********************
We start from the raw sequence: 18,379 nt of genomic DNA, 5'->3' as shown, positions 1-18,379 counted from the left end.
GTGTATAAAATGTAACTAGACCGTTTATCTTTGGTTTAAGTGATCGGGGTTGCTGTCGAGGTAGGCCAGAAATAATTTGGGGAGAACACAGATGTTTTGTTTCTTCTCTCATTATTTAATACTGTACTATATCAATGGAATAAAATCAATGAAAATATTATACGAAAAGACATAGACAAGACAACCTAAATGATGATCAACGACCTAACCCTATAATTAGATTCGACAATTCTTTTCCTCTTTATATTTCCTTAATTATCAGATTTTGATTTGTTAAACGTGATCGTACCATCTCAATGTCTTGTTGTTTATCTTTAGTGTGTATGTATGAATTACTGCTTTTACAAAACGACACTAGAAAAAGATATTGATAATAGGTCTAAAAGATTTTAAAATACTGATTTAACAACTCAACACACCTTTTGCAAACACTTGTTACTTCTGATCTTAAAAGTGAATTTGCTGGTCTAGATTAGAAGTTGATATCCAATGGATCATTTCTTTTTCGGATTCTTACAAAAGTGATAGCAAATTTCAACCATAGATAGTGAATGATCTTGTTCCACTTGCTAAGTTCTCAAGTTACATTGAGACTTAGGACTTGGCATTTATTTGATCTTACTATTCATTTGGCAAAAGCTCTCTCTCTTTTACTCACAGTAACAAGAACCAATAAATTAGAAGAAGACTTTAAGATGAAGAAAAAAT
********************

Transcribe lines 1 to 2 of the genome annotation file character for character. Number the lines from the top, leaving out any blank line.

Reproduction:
We start from the raw sequence: 18,379 nt of genomic DNA, 5'->3' as shown, positions 1-18,379 counted from the left end.
GTGTATAAAATGTAACTAGACCGTTTATCTTTGGTTTAAGTGATCGGGGTTGCTGTCGAGGTAGGCCAGAAATAATTTGGGGAGAACACAGATGTTTTGTTTCTTCTCTCATTATTTAATACTGTACTATATCAATGGAATAAAATCAATGAAAATATTATACGAAAAGACATAGACAAGACAACCTAAATGATGATCAACGACCTAACCCTATAATTAGATTCGACAATTCTTTTCCTCTTTATATTTCCTTAATTATCAGATTTTGATTTGTTAAACGTGATCGTACCATCTCAATGTCTTGTTGTTTATCTTTAGTGTGTATGTATGAATTACTGCTTTTACAAAACGACACTAGAAAAAGATATTGATAATAGGTCTAAAAGATTTTAAAATACTGATTTAACAACTCAACACACCTTTTGCAAACACTTGTTACTTCTGATCTTAAAAGTGAATTTGCTGGTCTAGATTAGAAGTTGATATCCAATGGATCATTTCTTTTTCGGATTCTTACAAAAGTGATAGCAAATTTCAACCATAGATAGTGAATGATCTTGTTCCACTTGCTAAGTTCTCAAGTTACATTGAGACTTAGGACTTGGCATTTATTTGATCTTACTATTCATTTGGCAAAAGCTCTCTCTCTTTTACTCACAGTAACAAGAACCAATAAATTAGAAGAAGACTTTAAGATGAAGAAAAAAT